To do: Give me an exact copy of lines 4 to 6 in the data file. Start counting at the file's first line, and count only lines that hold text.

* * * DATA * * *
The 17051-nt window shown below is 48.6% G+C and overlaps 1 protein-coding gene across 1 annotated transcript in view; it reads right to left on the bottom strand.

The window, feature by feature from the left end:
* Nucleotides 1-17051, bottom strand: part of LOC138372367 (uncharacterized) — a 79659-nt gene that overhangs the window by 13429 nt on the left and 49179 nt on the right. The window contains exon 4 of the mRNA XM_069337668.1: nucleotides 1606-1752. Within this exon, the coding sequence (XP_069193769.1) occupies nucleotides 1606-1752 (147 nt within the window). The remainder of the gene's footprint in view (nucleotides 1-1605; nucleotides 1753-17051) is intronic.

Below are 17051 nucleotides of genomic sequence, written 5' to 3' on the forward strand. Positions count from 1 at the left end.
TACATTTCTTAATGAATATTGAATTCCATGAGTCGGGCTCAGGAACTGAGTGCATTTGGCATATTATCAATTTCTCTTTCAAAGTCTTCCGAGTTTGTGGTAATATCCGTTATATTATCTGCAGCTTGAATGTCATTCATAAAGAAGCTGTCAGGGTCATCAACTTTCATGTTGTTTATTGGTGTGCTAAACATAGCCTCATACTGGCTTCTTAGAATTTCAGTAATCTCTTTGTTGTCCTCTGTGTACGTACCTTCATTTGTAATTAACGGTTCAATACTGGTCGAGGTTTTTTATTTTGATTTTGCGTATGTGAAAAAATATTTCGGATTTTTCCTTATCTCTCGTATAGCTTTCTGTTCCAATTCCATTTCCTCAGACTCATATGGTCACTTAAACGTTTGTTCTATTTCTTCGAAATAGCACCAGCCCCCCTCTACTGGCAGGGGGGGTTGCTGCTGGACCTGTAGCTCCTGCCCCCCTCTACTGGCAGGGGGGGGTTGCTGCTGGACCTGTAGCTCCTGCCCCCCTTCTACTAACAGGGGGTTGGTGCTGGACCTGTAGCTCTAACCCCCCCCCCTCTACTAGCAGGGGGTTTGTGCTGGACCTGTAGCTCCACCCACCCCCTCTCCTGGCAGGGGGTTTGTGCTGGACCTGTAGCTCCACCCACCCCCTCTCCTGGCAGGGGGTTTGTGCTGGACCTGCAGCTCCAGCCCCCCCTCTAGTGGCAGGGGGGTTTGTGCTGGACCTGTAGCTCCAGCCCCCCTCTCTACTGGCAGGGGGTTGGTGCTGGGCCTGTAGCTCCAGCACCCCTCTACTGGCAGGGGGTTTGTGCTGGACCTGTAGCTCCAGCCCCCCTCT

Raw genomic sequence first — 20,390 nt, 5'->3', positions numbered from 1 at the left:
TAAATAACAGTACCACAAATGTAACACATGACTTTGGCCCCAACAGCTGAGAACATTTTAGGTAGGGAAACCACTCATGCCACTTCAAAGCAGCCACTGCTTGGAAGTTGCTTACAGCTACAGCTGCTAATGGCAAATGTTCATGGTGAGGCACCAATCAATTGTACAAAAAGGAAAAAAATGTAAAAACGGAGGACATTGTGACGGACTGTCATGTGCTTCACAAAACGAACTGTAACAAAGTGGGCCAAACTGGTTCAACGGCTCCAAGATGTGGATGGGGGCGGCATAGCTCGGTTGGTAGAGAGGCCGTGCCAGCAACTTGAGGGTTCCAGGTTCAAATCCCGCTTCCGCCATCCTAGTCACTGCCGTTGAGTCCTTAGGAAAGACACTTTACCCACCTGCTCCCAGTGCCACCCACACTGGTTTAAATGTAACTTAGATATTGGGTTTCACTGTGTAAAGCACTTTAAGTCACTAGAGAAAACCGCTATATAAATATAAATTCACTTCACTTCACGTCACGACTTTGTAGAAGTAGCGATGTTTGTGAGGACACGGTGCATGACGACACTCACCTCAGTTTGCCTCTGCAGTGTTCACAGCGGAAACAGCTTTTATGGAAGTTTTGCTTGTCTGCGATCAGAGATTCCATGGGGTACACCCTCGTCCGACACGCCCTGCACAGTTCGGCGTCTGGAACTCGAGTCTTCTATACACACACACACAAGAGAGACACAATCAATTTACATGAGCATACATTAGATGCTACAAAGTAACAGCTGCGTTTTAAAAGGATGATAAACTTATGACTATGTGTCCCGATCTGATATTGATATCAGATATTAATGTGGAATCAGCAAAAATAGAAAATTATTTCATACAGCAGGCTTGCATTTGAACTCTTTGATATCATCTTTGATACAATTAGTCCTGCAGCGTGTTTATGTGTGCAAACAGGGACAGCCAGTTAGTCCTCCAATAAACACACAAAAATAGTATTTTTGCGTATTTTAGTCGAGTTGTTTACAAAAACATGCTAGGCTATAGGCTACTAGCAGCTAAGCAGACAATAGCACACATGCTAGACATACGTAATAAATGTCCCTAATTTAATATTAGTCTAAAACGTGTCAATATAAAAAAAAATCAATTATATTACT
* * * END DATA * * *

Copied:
Below are 17051 nucleotides of genomic sequence, written 5' to 3' on the forward strand. Positions count from 1 at the left end.
TACATTTCTTAATGAATATTGAATTCCATGAGTCGGGCTCAGGAACTGAGTGCATTTGGCATATTATCAATTTCTCTTTCAAAGTCTTCCGAGTTTGTGGTAATATCCGTTATATTATCTGCAGCTTGAATGTCATTCATAAAGAAGCTGTCAGGGTCATCAACTTTCATGTTGTTTATTGGTGTGCTAAACATAGCCTCATACTGGCTTCTTAGAATTTCAGTAATCTCTTTGTTGTCCTCTGTGTACGTACCTTCATTTGTAATTAACGGTTCAATACTGGTCGAGGTTTTTTATTTTGATTTTGCGTATGTGAAAAAATATTTCGGATTTTTCCTTATCTCTCGTATAGCTTTCTGTTCCAATTCCATTTCCTCAGACTCATATGGTCACTTAAACGTTTGTTCTATTTCTTCGAAATAGCACCAGCCCCCCTCTACTGGCAGGGGGGGTTGCTGCTGGACCTGTAGCTCCTGCCCCCCTCTACTGGCAGGGGGGGGTTGCTGCTGGACCTGTAGCTCCTGCCCCCCTTCTACTAACAGGGGGTTGGTGCTGGACCTGTAGCTCTAACCCCCCCCCCTCTACTAGCAGGGGGTTTGTGCTGGACCTGTAGCTCCACCCACCCCCTCTCCTGGCAGGGGGTTTGTGCTGGACCTGTAGCTCCACCCACCCCCTCTCCTGGCAGGGGGTTTGTGCTGGACCTGCAGCTCCAGCCCCCCCTCTAGTGGCAGGGGGGTTTGTGCTGGACCTGTAGCTCCAGCCCCCCTCTCTACTGGCAGGGGGTTGGTGCTGGGCCTGTAGCTCCAGCACCCCTCTACTGGCAGGGGGTTTGTGCTGGACCTGTAGCTCCAGCCCCCCTCT

Raw genomic sequence first — 20,390 nt, 5'->3', positions numbered from 1 at the left: